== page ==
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Election 2004: A Tale Of Two Tops

10/06/04 03:18:28 PM PST
by David Penn

The nine-month trading range of 2004 resembles a similarly extended trading range from 2000.

When the broader stock market peaked in the spring of 2000, it was not until the autumn of that year that some investors and traders dared to whisper the dreaded "b-word": bear market. This phenomenon has worthwhile implications for those looking at the markets in the last quarter of 2004. Like the late Marlon Brando's invocation of a snail crawling down the length of a razor blade (from his mesmerizing monologue as the tortured Colonel Kurtz in the movie Apocalypse Now), the broader stock market in 2004 has given every appearance of something that wasn't quite right, something that — in some sense — should not be quite what it was.

After all, as more than a few veteran market observers quipped when talking of the market in 2004: Give me a bull market, give me a bear market, but just give me something.

What has the market given traders in 2004? Let's use the $OEX or Standard & Poor's 100 as our broader market proxy. After topping out in late January at 573, the $OEX:

  • Corrected for eight weeks to 534
  • rallied for a week or two to 563
  • corrected for six weeks to 530
  • rallied for four weeks to 558
  • corrected for eight weeks to 520
  • rallied for four weeks to 547.

With the $OEX finishing September at about 535, what we are left with is nine months of market activity. What did we get for those nine months? Try just under 40 points' worth of difference. While 40 points in nine months isn't insignificant if you are starting from 573 (a 7% change or a little more than 9% annualized), it is something else altogether if those 40 points comes in a zigzagging market characterized less by investor conviction and more by investor confusion (that is, persistently low volume, low options volatility, and a lack of stock "leadership").

What is interesting is that this type of trading range, in which a clear pattern of lower highs and lower lows nevertheless refuses to give way to a coherent downtrend, is reminiscent of the trading range that marked the end of the bull market of the 1990s. For those who waited patiently for the bear market rally of 2003 to end and have been waiting somewhat less patiently for the current topping process to give way to a "market-falling-down-the-stairs" process — keeping the year 2000 in mind might go a long way toward easing nerves otherwise frayed by a market that knows it can't go much higher, but isn't prepared to collapse — not quite yet.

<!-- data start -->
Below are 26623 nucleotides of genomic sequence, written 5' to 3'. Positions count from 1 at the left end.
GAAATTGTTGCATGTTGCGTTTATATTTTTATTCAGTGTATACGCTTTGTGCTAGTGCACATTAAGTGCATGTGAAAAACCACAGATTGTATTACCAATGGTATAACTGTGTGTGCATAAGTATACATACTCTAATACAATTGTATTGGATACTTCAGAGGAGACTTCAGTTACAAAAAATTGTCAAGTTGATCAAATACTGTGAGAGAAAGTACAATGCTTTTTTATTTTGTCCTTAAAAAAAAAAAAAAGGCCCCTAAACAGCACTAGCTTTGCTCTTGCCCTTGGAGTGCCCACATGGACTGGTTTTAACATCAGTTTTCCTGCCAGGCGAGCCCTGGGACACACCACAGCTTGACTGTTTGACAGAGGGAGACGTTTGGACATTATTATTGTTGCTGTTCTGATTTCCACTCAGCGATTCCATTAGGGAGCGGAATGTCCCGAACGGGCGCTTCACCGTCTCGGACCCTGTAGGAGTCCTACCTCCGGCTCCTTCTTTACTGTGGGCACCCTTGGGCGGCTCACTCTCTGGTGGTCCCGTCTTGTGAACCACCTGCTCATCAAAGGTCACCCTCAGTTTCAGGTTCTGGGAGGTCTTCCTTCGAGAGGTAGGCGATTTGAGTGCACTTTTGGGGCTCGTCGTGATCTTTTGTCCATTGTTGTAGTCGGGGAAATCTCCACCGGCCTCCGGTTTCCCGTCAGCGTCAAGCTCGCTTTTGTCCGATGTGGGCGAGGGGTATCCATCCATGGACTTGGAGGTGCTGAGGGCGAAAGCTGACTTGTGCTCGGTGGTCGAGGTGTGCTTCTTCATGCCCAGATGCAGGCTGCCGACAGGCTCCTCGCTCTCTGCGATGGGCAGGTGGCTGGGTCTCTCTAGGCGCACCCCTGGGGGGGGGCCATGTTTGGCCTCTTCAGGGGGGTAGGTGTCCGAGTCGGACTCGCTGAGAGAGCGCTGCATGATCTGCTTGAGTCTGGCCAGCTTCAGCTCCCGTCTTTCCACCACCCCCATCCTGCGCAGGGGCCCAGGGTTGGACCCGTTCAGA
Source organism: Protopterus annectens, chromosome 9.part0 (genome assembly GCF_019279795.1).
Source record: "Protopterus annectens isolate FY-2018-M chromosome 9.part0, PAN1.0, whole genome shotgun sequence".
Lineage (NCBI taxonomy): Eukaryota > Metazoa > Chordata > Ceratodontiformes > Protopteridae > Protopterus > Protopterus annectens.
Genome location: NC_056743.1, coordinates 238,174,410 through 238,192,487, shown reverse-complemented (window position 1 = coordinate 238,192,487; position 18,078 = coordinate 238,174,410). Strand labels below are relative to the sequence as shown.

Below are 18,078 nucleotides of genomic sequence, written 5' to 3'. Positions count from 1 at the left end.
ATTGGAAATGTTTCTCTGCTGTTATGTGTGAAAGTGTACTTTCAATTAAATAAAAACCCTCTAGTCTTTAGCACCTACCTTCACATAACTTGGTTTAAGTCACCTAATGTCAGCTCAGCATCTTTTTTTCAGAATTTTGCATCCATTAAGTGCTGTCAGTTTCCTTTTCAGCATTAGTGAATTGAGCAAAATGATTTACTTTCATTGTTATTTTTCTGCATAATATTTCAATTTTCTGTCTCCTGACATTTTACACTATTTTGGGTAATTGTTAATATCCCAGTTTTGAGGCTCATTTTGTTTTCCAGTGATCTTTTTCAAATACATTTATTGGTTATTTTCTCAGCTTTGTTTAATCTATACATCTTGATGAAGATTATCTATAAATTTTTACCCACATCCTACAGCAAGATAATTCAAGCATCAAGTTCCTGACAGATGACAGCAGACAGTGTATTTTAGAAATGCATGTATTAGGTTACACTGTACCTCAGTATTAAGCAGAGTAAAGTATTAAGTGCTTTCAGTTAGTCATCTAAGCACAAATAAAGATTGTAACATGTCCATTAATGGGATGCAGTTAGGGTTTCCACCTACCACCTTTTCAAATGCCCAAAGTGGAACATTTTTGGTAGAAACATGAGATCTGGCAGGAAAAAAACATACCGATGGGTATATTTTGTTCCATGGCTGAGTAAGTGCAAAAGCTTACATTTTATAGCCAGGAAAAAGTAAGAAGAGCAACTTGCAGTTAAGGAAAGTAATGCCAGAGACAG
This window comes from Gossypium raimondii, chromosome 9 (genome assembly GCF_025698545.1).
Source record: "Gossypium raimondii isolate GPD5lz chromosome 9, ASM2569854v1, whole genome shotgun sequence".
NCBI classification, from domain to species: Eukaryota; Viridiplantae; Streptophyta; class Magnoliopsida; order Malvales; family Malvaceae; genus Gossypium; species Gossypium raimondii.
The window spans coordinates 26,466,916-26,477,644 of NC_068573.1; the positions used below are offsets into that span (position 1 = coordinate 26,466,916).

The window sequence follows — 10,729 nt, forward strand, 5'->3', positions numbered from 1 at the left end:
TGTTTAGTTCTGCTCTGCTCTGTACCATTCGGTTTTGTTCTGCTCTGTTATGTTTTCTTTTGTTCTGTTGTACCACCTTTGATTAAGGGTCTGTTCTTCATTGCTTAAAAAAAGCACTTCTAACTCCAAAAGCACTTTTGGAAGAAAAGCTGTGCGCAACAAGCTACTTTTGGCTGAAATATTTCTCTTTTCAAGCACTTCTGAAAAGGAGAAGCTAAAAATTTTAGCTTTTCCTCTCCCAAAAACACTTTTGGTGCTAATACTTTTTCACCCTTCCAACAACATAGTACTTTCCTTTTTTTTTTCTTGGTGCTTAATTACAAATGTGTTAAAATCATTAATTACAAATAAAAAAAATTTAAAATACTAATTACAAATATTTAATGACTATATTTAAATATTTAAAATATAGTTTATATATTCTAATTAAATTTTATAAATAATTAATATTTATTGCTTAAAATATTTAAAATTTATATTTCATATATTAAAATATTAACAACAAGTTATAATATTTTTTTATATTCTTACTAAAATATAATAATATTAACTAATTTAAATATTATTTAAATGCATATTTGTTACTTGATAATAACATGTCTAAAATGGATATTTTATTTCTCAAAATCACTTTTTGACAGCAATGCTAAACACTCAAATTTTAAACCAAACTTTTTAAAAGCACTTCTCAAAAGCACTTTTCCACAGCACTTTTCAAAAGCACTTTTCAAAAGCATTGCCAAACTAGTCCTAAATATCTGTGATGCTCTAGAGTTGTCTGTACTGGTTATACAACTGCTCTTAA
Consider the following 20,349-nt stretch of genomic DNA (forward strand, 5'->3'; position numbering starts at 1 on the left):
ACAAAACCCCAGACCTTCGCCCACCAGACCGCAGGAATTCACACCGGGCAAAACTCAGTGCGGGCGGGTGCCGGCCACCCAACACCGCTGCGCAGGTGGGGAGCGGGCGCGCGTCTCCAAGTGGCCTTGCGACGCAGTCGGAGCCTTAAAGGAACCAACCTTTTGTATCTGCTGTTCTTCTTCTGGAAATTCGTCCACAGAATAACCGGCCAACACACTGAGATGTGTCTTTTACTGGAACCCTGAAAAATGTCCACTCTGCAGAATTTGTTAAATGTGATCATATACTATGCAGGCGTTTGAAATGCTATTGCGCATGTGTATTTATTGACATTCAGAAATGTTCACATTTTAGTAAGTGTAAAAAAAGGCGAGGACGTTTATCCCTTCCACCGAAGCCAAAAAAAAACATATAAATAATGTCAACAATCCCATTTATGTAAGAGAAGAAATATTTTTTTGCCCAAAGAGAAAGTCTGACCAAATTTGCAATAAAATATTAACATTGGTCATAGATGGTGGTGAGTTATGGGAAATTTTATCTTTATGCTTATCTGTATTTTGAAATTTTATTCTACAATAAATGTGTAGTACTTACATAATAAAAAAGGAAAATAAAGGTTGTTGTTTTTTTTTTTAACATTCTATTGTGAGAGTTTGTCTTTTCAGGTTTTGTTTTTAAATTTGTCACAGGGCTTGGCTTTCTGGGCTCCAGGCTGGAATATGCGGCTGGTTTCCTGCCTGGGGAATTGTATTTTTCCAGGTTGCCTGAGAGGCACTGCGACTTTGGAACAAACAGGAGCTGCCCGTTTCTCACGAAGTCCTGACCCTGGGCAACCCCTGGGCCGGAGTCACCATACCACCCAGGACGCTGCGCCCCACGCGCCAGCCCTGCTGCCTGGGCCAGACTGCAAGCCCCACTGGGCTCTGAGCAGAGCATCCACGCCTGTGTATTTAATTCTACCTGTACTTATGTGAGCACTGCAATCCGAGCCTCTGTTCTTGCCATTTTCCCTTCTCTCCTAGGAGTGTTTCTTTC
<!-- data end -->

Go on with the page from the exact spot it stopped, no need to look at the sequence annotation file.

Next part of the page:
2000: A market odyssey

I don't mean to make a catechism of Elliott wave theory, but it is particularly helpful here as a form of cartography to show the similarity between the current market environment and the one in 2000. In both instances, the market had recently completed a strong rally (2003 and 1999, respectively), and some degree of consolidation was to be expected. In 2000, the market meandered lower from March to late May before making a broadening, jagged advance until mid-August.

Wave theorists generally counted the initial decline from the March 2000 high to the lows in late May as a wave one decline, with the rally from the May lows to the high in late August representing a wave two (bear market) rally.

Figure 1: Topping out in late March, it was not until October that the $OEX broke down convincingly beneath the wave one lows.

One interesting fact is that it appears as if the 2004 election will be held under similar conditions (in the short term) as the 2000 election — as far as the wave count is concerned. By my counting of the market's current environment, a wave one low was made early in March 2004, with a wave two peak established during the June 2004 highs. The decline into the August lows and subsequent rally, then, represent the first two waves of a sizable bearish third wave. And it appears as if the November election will take place in a similarly "early" stage of this eventually destructive third wave.